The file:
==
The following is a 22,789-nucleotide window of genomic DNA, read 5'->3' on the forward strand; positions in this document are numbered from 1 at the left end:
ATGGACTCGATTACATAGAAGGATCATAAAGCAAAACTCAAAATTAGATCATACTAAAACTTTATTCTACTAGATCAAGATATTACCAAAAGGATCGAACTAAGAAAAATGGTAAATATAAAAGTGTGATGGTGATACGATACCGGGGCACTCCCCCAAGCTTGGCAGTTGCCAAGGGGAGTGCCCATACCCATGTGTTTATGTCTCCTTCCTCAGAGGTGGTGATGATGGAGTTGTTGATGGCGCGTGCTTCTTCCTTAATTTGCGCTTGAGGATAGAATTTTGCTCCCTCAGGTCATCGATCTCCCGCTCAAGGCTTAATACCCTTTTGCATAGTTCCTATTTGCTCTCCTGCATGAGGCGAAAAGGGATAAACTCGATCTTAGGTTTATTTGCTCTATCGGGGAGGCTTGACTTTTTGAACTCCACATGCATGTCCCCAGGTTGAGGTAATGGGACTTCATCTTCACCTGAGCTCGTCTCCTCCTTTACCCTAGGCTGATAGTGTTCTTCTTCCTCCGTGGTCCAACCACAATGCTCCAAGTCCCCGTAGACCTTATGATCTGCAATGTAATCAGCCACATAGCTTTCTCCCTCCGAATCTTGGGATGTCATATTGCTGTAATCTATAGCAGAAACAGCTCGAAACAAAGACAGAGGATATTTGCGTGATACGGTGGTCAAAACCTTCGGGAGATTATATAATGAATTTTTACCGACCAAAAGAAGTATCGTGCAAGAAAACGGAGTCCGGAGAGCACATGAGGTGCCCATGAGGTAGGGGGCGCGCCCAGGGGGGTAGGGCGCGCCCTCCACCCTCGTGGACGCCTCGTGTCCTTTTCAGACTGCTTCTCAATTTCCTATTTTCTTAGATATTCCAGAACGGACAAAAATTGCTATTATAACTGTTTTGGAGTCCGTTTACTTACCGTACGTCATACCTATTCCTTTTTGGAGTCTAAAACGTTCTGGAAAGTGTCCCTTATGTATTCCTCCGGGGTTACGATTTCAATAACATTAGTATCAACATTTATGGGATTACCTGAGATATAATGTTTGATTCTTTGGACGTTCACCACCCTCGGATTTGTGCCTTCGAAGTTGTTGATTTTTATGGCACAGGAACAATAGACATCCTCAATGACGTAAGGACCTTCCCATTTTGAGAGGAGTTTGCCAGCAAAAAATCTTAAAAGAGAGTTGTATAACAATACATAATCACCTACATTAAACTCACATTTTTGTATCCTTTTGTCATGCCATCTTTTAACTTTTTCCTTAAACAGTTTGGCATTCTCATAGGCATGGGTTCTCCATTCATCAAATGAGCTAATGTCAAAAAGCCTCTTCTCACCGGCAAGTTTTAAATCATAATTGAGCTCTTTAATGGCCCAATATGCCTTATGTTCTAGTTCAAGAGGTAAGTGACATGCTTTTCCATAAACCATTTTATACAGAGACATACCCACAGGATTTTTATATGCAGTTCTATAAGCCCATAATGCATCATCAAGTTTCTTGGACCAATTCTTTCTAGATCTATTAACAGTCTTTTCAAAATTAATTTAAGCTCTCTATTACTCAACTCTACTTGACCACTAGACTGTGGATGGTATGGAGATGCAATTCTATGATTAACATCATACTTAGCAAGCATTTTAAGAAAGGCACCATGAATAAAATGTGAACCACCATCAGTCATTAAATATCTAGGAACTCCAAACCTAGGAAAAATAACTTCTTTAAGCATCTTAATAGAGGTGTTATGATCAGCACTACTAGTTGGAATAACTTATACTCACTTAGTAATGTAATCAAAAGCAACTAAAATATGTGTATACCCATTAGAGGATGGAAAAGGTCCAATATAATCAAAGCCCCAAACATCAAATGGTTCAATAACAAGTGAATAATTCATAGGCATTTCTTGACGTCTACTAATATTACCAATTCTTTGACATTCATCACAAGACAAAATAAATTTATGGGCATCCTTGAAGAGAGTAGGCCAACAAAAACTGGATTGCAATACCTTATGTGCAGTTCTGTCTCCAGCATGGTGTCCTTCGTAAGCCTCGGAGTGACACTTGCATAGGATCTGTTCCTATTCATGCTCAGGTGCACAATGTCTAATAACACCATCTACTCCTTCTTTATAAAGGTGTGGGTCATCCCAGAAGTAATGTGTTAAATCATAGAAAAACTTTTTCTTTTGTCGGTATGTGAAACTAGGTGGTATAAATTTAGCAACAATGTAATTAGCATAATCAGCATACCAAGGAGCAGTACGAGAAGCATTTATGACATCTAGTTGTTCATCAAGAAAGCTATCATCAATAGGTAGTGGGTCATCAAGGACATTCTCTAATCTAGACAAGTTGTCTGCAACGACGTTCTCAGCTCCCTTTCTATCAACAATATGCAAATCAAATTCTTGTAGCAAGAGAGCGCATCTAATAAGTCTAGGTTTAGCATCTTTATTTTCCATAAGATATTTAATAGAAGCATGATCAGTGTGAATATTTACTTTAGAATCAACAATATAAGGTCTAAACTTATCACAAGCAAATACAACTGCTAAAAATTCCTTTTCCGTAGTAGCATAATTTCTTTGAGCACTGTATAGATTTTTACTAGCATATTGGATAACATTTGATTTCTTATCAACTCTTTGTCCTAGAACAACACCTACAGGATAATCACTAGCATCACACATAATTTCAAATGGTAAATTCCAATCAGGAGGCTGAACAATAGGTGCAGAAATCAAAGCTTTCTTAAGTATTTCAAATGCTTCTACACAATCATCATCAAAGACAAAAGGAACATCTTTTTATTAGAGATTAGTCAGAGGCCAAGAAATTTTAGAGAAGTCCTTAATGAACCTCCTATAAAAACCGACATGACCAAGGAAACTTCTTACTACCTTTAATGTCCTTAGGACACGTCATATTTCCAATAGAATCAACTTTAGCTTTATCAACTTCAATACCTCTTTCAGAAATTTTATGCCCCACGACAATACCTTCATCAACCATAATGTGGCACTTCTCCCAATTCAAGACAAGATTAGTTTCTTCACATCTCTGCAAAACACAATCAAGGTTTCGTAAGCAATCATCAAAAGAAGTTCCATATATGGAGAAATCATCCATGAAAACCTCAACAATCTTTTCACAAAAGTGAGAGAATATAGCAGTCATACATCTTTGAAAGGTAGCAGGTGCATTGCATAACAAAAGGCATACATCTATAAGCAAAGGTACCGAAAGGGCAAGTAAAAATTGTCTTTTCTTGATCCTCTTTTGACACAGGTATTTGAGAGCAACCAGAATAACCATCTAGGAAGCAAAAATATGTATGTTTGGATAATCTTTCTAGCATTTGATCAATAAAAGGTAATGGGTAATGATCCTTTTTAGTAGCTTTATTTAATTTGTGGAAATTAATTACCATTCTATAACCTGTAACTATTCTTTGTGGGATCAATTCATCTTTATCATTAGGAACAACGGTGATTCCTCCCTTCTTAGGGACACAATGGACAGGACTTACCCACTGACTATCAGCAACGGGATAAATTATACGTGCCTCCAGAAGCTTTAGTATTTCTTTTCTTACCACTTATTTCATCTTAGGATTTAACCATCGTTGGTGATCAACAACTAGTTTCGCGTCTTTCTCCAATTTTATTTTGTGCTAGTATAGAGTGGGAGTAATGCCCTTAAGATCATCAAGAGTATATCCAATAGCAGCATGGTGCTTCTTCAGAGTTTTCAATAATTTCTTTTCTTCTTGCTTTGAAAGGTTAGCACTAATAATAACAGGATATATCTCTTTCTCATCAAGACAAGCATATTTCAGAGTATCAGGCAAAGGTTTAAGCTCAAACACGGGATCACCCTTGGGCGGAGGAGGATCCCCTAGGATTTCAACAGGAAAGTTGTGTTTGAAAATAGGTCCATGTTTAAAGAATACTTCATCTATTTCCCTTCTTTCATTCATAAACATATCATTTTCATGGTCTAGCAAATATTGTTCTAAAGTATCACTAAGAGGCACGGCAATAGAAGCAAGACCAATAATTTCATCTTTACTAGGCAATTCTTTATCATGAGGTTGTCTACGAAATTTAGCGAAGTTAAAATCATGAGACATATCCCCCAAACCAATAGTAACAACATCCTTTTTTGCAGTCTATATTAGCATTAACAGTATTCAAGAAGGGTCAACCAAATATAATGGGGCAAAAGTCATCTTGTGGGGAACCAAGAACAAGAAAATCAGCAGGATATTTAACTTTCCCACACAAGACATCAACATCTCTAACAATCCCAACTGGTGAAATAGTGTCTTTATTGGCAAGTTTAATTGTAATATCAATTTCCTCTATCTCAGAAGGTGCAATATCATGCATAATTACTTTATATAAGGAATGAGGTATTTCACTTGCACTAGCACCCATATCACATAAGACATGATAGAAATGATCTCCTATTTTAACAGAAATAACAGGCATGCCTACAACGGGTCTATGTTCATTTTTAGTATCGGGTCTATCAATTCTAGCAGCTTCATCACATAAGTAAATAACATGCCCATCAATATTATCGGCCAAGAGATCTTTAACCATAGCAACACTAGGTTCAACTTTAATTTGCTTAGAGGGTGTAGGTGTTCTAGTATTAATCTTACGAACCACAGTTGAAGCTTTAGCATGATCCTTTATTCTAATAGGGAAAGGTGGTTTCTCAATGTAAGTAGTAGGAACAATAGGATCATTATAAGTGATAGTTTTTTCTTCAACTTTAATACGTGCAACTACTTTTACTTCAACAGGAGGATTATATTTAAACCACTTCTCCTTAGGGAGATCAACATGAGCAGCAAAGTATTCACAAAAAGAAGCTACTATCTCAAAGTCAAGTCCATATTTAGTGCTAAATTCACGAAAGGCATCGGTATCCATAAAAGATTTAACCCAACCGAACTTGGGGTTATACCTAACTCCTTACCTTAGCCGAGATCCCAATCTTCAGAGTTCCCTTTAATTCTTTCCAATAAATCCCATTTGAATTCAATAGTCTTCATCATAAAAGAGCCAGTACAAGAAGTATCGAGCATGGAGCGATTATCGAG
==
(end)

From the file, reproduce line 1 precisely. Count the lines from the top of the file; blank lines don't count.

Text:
The following is a 22,789-nucleotide window of genomic DNA, read 5'->3' on the forward strand; positions in this document are numbered from 1 at the left end: